For many Heads, the concept of working in full, equal partnership with their school’s Board is a fairly new one. Until recently, many Heads have chosen between three models for this relationship (Drucker, 1990; Herman & Heimovics, 1991; Price, 2005). From the Head’s point of view, the models might sound like this:
- The Board’s in charge; I take my marching orders from them.
- I want the Board to think they're in charge -- but they're not really up to the challenge. I'll have to manipulate things behind the scenes to get the outcomes we need.
- We need a competent board. I'll have to take responsibility for their development so they can be effective.
Certainly, the third option offers the best possibility for long-term success. However, it still leaves the school in a position of great vulnerability. If it’s up to the Head to set Board development in motion, what if the Head moves on or retires? What if the Head's attention is taken up by a capital campaign or other project? Unfortunately, many of us know these pitfalls all too well.
If we check the Friends Council on Education’s Principles of Good Practice (2005), the 5th principle stipulates that Board development is the Board’s responsibility, not the Head’s:
The Board concerns itself with its own development and well functioning.
Responsibility is further outlined in the 12th and final principle in NAIS’ Principles of Good Practice (2012):
The Board is committed to a program of professional development that includes annual new trustee orientation, ongoing trustee education and evaluation, and board leadership succession planning.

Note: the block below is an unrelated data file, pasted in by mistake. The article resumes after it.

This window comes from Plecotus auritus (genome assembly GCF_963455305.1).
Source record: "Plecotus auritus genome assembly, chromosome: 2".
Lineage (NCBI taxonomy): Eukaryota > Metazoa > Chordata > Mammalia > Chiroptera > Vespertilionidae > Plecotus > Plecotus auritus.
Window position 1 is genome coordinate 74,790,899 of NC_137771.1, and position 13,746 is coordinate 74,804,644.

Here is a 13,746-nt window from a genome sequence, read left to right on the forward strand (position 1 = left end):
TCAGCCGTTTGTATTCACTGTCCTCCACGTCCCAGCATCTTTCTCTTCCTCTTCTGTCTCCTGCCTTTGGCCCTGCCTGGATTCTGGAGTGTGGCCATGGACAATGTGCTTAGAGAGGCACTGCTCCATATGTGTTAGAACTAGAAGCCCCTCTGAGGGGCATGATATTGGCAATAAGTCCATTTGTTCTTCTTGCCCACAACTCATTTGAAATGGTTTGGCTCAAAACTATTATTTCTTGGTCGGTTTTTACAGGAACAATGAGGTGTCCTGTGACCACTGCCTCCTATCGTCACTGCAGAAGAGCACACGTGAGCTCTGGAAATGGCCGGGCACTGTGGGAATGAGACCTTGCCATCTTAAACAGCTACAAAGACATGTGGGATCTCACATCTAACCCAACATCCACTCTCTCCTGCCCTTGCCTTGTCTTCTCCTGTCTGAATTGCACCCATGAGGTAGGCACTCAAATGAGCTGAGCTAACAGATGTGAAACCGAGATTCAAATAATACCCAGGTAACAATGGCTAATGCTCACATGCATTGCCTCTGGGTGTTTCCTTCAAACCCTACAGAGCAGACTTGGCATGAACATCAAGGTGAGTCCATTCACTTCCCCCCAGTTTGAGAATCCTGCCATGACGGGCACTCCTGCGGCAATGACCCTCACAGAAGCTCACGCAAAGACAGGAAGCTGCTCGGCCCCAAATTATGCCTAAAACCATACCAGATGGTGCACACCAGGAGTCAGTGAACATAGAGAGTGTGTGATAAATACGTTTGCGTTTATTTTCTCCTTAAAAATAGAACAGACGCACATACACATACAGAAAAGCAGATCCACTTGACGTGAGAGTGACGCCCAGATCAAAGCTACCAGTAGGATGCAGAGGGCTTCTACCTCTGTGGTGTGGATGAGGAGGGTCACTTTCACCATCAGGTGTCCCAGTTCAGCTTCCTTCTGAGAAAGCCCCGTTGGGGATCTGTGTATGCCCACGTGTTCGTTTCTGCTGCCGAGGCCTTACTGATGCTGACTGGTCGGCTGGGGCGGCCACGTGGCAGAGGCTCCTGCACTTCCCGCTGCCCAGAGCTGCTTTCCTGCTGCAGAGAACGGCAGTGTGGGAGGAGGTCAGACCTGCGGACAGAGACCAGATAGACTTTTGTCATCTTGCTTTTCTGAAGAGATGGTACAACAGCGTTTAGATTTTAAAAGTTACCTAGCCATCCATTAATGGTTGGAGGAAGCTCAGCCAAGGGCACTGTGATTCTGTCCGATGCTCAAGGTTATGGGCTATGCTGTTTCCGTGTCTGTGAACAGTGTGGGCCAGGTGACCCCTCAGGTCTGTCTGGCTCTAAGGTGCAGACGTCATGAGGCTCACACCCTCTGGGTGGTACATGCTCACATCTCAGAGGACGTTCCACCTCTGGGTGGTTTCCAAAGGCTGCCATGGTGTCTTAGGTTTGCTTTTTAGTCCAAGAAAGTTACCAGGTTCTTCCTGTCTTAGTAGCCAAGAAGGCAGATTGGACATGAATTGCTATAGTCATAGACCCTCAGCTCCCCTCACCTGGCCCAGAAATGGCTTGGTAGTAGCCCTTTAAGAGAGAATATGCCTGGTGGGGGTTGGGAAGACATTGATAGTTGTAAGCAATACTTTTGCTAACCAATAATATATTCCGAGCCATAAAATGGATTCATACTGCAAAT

Let’s agree: the Board is responsible for its own development. But who has responsibility for this on the Board and where do they start?
Board development is the core responsibility of the Governance Committee (also called the Membership or Trustee Committee), which is charged with:
- Making sure that sufficient numbers of trustees with strategically-targeted skills are recruited for membership
- Providing an annual orientation for new members
- Creating a plan for training throughout the year, so that all members will be able to actively engage in strategic initiatives
- Monitoring the quality of Board meetings and planning improvements, always needed
- Structuring succession planning for both the Board and the Head
- Organizing end-of-year evaluations for the Head, Chair, Board, committees, and individual trustees
For full partnership – the 4th option -- a high level of independent development is required for both the Head and the Board.
Stay tuned: In the next entry we’ll talk about interdependence.
Drucker, P.F. (1990). Managing the non-profit organization: Principles and practices. New York: HarperCollins.
Friends Council on Education. (2005). Principles of Good Practice for Friends School Boards and Every Friends School Trustee. Philadelphia: FCE.
Herman, R.D., & Heimovics, R.D. (1991). Executive leadership in nonprofit organizations: New strategies for shaping executive-board dynamics. San Francisco: Jossey-Bass.
National Association of Independent Schools. (2012). Principles of Good Practice: Board of Trustees. Washington, DC: NAIS.
Price, T. Experienced School Heads and Their Work with Trustees. (Doctoral dissertation, University of Pennsylvania, 2005). ProQuest. Paper AAI3168040.